Lack of honours 'down to modesty'

17:00, Jun 02 2014

A rural heritage of just getting on with the job may be behind Taranaki's poor showing in the Queen's biannual honours lists.

New Plymouth men Dr Huirangi Waikerepuru and Dr Anthony Ruakere were the only two Taranaki residents to receive an honour in the 2014 Queen's Birthday Honours list.

When combined with the single 2014 New Year honour received by Peter McDonald of Stratford, Taranaki's total honours for the year are just three.

With 2.4 per cent of the population and approximately 350 honours handed out annually, on a per capita basis Taranaki could expect to receive about eight honours a year. But that is not the case.

In 2013 just five Taranaki people received honours. In 2012 it got up to seven, the year before that there were four and in 2010 it was seven again, giving Taranaki an average of five awards a year for the past five years.

The head of Volunteering New Plymouth and the city's deputy mayor, Heather Dodunski, was not concerned about the "under performance" and said such honours should never be given out on a population basis anyway.


"It should be the people who have done enough and really are recognised and appreciated by their community," she said.

That being said, Dodunski acknowledged that Taranaki people were under-represented in the honours lists, which are dominated by people from Auckland and Wellington, the country's two most populous cities.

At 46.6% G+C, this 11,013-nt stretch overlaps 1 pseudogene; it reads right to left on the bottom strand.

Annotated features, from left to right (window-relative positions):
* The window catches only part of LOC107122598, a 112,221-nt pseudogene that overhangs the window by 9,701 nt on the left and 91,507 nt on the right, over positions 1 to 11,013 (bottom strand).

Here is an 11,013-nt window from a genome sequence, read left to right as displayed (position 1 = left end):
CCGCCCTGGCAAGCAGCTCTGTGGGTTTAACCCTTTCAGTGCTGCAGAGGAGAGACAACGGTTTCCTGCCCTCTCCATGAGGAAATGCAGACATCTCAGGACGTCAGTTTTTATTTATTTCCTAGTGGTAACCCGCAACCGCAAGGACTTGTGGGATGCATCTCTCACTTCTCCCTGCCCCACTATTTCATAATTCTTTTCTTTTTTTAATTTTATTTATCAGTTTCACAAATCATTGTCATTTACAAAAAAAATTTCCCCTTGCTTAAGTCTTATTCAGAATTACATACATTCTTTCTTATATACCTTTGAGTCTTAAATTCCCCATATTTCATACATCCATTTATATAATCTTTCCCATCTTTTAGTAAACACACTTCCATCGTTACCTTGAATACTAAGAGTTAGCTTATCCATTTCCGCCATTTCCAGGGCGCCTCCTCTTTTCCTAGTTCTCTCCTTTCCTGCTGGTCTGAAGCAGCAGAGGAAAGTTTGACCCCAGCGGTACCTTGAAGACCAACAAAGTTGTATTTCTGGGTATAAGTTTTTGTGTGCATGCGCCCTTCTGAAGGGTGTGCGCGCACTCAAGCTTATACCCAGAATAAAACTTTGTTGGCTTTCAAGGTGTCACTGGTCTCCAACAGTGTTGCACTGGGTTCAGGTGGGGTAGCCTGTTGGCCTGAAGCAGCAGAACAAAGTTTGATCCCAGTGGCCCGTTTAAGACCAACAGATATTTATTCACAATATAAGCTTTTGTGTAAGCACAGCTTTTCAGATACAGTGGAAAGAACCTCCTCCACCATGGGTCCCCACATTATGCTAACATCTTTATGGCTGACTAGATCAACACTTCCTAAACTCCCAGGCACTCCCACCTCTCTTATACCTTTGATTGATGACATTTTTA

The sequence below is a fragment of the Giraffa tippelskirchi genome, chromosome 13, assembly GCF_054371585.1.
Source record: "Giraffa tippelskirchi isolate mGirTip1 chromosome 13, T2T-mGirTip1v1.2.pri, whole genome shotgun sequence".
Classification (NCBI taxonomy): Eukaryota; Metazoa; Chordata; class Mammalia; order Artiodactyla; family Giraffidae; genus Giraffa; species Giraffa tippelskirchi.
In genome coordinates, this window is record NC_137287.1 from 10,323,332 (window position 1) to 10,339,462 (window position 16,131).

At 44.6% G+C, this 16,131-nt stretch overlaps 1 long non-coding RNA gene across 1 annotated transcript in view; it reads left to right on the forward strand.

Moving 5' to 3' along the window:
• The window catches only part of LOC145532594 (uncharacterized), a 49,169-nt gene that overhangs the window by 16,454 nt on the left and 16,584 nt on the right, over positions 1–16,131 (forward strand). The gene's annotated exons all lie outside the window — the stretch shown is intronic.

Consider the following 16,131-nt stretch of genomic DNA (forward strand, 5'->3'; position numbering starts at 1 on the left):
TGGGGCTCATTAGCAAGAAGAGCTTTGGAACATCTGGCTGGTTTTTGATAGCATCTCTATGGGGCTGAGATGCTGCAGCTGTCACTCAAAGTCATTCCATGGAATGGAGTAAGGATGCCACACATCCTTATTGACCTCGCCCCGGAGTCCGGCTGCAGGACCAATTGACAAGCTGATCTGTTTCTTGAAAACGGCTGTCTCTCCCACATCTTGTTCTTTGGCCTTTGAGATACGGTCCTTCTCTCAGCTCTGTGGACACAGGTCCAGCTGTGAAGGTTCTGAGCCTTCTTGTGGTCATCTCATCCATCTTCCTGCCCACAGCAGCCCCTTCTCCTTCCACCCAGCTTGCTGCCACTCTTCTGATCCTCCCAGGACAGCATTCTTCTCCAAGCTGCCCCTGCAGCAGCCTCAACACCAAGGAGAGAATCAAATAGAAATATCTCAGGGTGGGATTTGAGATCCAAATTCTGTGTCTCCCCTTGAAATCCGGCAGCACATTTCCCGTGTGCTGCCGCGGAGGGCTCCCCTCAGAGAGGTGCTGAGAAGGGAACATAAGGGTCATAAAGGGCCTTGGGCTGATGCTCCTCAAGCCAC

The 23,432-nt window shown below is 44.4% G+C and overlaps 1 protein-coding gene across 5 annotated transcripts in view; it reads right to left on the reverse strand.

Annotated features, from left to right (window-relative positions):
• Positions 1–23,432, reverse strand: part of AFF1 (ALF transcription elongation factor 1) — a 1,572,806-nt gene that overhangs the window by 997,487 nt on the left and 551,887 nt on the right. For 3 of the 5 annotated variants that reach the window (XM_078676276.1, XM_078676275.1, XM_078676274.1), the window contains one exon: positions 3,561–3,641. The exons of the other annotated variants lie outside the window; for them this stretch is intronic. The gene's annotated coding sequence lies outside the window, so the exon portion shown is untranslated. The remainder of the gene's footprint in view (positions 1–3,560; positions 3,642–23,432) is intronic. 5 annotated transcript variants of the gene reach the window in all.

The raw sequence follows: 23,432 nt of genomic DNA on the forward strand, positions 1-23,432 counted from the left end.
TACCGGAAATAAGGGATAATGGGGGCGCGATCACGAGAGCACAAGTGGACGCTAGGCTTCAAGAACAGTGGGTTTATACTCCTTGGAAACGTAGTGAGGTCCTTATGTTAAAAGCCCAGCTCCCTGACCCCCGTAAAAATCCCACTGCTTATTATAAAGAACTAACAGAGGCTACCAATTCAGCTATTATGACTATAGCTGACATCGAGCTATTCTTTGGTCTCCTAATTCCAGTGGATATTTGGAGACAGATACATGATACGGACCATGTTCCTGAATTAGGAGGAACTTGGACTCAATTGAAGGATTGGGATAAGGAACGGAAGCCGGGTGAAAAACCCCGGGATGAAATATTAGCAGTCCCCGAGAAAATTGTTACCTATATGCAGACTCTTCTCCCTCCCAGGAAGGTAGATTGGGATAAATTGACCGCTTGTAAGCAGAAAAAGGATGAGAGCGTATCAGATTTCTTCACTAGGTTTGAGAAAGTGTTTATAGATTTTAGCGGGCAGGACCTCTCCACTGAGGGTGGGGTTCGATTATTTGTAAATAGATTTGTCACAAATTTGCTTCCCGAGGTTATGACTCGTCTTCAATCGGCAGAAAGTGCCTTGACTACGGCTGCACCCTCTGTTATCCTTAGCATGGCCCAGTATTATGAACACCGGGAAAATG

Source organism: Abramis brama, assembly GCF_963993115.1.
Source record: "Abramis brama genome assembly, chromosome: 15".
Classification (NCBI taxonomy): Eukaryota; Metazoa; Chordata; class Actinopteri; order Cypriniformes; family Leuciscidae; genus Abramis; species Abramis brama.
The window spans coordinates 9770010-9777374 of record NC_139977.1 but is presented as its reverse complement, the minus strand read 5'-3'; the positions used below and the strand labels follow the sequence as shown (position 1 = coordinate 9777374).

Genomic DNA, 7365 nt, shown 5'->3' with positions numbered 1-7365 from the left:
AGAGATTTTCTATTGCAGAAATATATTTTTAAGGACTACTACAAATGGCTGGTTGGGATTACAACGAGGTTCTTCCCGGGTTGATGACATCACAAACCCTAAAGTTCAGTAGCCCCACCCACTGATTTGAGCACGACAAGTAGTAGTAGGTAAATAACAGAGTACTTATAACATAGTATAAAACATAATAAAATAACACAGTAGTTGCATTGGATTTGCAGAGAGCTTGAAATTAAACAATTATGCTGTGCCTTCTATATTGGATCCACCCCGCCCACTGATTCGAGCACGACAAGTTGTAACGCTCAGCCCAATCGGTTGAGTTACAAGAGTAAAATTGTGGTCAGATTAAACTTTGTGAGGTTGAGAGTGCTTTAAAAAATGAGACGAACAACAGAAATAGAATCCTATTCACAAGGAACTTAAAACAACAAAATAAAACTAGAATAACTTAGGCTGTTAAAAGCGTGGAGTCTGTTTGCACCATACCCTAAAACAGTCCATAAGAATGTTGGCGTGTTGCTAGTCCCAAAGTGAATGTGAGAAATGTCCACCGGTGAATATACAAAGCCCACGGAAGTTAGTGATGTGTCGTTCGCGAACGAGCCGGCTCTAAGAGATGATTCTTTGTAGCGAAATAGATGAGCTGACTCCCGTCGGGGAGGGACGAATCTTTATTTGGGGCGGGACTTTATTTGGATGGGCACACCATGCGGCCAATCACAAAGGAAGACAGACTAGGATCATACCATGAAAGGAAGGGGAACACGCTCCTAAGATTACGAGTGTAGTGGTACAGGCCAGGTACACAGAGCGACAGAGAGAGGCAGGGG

"Perhaps in the bigger cities you are used to having to push and shove and be out there to be noticed," she said. "Whereas here you just get on and do what you do."

New Plymouth Pakeke Lions Club president John Whibley was not surprised Taranaki under-performed in royal honours.

"It's because of our rural roots," he said. "Things that needed doing you did because you had to. It's who we are. We just get on with it. The reward is getting the job done."

Like Dodunski, he believed there were many people sitting just beneath the radar who deserved to be acknowledged for their contribution to society. The poor honours showing was not a reflection of a heartless community, he said.

"There has to be very deserving people out there, doing things in the community. Doing things that deserve a mention. We call rugby the national game but our national sport is known as the tall poppy. No-one wants to stick their head above the parapet in case it gets knocked down."

South Taranaki Mayor Ross Dunlop said the paucity of honours was surprising because, according to statistics, South Taranaki had twice the engagement of people involved in voluntary work than the national average.

"Taranaki people are modest and often believe that somebody else has achieved more. We also have fewer public servants and armed service personnel living in our communities who receive a good portion of the recognition," he said. "Obviously there are some opportunities for us to put more effort into nominating more good people."

Nominations for an honour can be made by anyone. They are considered twice a year and a shortlist of nominees is submitted to the Queen. Nominators remain anonymous. Nominees who make the shortlist are asked if they would accept before the Queen formally approves the honour.

Taranaki Daily News